Fish oil supplements for heart health may actually lead to higher risk of common heart rhythm disorder

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SOPHIA ANTIPOLIS, France — Fish oil is the world’s most popular supplements, with many believing it’s vital for improving heart health. However, a new study finds they may actually be having the opposite effect. Researchers have discovered a link between fish oil and higher risks for the most common heart rhythm disorder — atrial fibrillation.

Study authors say people with high cholesterol are especially at risk. Even taking an over-the-counter omega-3 supplement may worsen their heart health, not improve it.

The global omega-3 supplement market size in massive, bringing in about $5.2 billion in 2019 alone. Around 19 million adults in the United States regularly take fish oil pills for their health.

Some trials suggest fishy fatty acids lead to atrial fibrillation, a quivering or irregular heartbeat resulting in poor blood flow. People with the disorder are five times more likely to have a stroke.

Researchers examined more than 50,000 people taking fish oils supplements or a placebo, following up on their health years later. The results show omega-3 fatty acid supplementation displays a link to a significantly increased risk for heart rhythm disorder in comparison to taking a placebo.

“Currently, fish oil supplements are indicated for patients with elevated plasma triglycerides to reduce cardiovascular risk,” says Dr. Salvatore Carbone from Virginia Commonwealth University in a media release. “Due to the high prevalence of elevated triglycerides in the population, they can be commonly prescribed. Of note, low dose omega-3 fatty acids are available over the counter, without the need for a prescription.”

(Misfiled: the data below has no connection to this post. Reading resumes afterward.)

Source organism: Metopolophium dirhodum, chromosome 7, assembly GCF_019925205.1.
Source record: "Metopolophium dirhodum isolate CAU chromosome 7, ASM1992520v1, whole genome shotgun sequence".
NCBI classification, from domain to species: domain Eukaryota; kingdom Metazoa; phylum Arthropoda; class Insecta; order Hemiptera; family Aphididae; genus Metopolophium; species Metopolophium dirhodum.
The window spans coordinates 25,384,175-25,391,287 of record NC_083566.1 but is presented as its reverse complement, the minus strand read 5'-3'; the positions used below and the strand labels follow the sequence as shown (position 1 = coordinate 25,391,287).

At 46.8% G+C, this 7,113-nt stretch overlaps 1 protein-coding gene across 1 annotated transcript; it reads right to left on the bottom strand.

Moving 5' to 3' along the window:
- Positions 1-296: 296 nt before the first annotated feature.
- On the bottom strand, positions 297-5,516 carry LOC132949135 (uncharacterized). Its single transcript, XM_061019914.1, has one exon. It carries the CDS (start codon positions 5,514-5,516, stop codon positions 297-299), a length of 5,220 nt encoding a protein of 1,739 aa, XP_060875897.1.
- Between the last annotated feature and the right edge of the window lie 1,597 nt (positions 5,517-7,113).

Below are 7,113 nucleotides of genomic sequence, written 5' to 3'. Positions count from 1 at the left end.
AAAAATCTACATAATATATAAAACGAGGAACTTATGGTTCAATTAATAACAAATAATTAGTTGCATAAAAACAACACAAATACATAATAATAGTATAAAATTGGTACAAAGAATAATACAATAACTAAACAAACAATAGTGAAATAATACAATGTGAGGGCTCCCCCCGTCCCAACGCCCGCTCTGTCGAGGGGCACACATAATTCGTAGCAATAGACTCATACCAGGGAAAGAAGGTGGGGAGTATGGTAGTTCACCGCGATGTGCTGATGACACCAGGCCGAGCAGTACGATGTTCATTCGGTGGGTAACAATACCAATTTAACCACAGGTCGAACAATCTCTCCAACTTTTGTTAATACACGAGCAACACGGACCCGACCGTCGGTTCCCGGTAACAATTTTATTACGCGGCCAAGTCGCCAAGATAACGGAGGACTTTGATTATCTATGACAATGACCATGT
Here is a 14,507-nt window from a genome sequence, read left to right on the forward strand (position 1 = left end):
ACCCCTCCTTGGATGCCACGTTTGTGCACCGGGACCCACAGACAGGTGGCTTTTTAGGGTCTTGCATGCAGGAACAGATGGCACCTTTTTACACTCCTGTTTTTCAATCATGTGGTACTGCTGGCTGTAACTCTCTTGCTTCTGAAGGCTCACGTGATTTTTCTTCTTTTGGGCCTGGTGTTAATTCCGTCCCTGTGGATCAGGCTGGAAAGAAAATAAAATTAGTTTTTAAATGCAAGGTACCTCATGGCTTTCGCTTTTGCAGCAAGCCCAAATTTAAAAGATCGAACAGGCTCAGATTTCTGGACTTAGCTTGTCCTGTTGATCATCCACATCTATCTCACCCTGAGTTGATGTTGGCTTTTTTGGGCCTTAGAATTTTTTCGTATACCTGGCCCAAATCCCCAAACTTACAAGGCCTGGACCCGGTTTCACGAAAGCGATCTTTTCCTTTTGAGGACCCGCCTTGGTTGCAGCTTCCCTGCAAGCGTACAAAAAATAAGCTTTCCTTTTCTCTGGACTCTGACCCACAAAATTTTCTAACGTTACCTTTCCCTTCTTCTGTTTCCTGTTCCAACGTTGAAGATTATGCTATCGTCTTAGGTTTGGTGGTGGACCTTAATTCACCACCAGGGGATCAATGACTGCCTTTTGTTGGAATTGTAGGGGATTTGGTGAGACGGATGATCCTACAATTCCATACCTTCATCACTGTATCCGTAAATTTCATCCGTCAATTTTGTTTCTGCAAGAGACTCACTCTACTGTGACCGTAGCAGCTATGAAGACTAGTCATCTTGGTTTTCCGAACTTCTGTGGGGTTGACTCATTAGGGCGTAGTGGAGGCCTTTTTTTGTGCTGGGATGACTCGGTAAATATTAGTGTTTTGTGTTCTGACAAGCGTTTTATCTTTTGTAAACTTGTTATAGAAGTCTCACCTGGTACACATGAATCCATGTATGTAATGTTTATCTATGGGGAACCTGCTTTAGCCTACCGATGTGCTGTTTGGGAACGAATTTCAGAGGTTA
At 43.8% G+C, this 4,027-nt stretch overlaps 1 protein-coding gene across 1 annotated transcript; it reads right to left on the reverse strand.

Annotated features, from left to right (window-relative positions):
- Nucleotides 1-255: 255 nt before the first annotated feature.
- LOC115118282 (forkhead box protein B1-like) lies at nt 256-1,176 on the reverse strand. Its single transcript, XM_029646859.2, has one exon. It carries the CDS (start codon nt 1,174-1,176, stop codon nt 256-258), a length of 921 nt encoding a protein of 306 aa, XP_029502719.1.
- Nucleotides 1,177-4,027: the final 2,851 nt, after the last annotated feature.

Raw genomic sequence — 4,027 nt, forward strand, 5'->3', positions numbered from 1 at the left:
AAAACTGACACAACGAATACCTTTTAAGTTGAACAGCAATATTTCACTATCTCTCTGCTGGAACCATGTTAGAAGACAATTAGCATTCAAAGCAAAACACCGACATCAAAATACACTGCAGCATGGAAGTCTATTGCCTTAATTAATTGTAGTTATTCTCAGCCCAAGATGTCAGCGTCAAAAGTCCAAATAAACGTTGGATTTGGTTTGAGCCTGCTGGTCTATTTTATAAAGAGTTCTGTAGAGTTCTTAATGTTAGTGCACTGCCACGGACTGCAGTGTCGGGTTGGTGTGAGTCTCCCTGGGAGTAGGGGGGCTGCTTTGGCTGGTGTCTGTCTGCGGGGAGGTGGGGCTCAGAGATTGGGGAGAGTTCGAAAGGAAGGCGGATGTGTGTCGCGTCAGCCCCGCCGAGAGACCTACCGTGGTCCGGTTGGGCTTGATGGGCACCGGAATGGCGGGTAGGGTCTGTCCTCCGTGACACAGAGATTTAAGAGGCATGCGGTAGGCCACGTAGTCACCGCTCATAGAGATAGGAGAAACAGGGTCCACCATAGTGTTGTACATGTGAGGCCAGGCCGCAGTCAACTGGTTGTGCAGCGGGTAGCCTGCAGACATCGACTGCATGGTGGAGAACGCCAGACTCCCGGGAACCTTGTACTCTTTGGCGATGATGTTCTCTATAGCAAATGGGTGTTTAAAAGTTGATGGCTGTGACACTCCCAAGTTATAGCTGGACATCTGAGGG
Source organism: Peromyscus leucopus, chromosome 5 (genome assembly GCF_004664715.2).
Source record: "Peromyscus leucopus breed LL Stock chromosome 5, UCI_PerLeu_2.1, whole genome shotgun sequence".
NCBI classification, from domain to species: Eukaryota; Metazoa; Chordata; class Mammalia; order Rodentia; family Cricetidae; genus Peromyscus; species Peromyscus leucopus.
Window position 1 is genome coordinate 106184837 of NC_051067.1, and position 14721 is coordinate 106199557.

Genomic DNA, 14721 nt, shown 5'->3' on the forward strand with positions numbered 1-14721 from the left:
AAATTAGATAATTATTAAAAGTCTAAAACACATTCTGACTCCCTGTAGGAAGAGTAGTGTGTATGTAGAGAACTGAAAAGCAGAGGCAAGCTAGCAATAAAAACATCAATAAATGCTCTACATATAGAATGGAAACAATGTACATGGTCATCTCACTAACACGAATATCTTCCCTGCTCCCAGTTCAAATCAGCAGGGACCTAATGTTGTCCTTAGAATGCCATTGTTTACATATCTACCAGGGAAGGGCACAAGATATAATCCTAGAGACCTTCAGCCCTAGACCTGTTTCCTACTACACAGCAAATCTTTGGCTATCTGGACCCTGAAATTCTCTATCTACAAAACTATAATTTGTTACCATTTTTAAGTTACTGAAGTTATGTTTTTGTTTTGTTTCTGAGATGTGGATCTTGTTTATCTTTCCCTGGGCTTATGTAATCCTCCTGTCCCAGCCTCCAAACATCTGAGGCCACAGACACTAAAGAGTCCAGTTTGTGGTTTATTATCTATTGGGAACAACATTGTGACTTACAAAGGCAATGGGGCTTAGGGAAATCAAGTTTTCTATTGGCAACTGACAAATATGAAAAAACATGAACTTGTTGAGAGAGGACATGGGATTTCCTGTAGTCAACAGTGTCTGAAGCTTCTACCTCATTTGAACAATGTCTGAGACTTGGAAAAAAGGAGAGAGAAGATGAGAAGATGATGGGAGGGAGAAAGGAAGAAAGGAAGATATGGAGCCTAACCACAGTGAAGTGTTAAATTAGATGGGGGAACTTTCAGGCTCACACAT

The benefits of fish oil supplements are still in doubt

Fish oil was originally used during the Industrial Revolution to combat rickets, or a weakening of the bones. At the time, many youths suffered from low vitamin D levels in urban area with little sunlight.

In the early 1970s, Danish scientists discovered a link between the Inuit people of Greenland and low cardiovascular risk, suggesting this was due to them eating a lot of fish. However, this was later suggested to be an example of correlation, not causation.

Other studies point to omega-3 having benefits on memory, skin health, as well as having anti-inflammatory properties. However, a recent report on taking fish oil pills reveals their benefits may have more to do with an individual user’s genes rather than these supplements being a cure-all.

“Our study suggests that fish oil supplements are associated with a significantly greater risk of atrial fibrillation in patients at elevated cardiovascular risk,” Dr. Carbone concludes. “Although one clinical trial indicated beneficial cardiovascular effects of supplementation, the risk for atrial fibrillation should be considered when such agents are prescribed or purchased over the counter, especially in individuals susceptible to developing the heart rhythm disorder.”

The findings appear in the European Heart Journal – Cardiovascular Pharmacotherapy.

SWNS writer Joe Morgan contributed to this report.

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